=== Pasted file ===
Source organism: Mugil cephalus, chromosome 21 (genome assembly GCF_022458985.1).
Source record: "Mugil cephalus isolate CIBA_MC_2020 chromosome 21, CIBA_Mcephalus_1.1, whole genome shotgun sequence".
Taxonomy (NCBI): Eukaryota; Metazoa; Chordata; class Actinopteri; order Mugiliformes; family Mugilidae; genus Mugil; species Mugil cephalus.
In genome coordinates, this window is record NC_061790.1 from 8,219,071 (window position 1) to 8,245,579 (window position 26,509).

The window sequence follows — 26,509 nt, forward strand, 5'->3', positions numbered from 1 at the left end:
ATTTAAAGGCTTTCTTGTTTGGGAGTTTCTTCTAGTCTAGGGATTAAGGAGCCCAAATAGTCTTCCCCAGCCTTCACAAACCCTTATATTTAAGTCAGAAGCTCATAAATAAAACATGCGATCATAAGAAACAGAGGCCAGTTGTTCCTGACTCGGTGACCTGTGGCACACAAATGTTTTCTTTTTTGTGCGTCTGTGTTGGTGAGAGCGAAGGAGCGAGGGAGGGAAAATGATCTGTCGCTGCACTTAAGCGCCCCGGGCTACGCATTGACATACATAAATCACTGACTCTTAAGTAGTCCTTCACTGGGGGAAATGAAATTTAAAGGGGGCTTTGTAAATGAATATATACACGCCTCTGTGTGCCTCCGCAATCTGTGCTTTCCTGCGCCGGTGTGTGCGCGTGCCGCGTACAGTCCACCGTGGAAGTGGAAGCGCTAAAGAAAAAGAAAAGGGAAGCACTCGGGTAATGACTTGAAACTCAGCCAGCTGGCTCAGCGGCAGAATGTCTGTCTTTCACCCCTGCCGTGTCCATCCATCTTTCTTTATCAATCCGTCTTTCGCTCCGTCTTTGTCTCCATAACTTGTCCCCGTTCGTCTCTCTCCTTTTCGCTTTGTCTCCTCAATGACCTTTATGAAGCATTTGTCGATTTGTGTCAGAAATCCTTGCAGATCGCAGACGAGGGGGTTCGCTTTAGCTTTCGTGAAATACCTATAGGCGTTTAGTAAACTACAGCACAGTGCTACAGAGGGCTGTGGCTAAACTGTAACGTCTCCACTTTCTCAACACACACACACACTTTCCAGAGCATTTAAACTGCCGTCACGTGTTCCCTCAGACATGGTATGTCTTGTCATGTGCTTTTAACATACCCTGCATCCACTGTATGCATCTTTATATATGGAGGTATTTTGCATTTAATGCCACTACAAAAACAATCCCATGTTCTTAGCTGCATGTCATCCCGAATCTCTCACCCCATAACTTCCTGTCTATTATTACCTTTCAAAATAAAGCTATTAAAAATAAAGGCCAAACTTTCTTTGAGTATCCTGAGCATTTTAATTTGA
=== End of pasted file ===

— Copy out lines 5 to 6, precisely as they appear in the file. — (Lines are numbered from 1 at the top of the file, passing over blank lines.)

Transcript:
The window sequence follows — 26,509 nt, forward strand, 5'->3', positions numbered from 1 at the left end:
ATTTAAAGGCTTTCTTGTTTGGGAGTTTCTTCTAGTCTAGGGATTAAGGAGCCCAAATAGTCTTCCCCAGCCTTCACAAACCCTTATATTTAAGTCAGAAGCTCATAAATAAAACATGCGATCATAAGAAACAGAGGCCAGTTGTTCCTGACTCGGTGACCTGTGGCACACAAATGTTTTCTTTTTTGTGCGTCTGTGTTGGTGAGAGCGAAGGAGCGAGGGAGGGAAAATGATCTGTCGCTGCACTTAAGCGCCCCGGGCTACGCATTGACATACATAAATCACTGACTCTTAAGTAGTCCTTCACTGGGGGAAATGAAATTTAAAGGGGGCTTTGTAAATGAATATATACACGCCTCTGTGTGCCTCCGCAATCTGTGCTTTCCTGCGCCGGTGTGTGCGCGTGCCGCGTACAGTCCACCGTGGAAGTGGAAGCGCTAAAGAAAAAGAAAAGGGAAGCACTCGGGTAATGACTTGAAACTCAGCCAGCTGGCTCAGCGGCAGAATGTCTGTCTTTCACCCCTGCCGTGTCCATCCATCTTTCTTTATCAATCCGTCTTTCGCTCCGTCTTTGTCTCCATAACTTGTCCCCGTTCGTCTCTCTCCTTTTCGCTTTGTCTCCTCAATGACCTTTATGAAGCATTTGTCGATTTGTGTCAGAAATCCTTGCAGATCGCAGACGAGGGGGTTCGCTTTAGCTTTCGTGAAATACCTATAGGCGTTTAGTAAACTACAGCACAGTGCTACAGAGGGCTGTGGCTAAACTGTAACGTCTCCACTTTCTCAACACACACACACACTTTCCAGAGCATTTAAACTGCCGTCACGTGTTCCCTCAGACATGGTATGTCTTGTCATGTGCTTTTAACATACCCTGCATCCACTGTATGCATCTTTATATATGGAGGTATTTTGCATTTAATGCCACTACAAAAACAATCCCATGTTCTTAGCTGCATGTCATCCCGAATCTCTCACCCCATAACTTCCTGTCTATTATTACCTTTCAAAATAAAGCTATTAAAAATAAAGGCCAAACTTTCTTTGAGTATCCTGAGCATTTTAATTTGA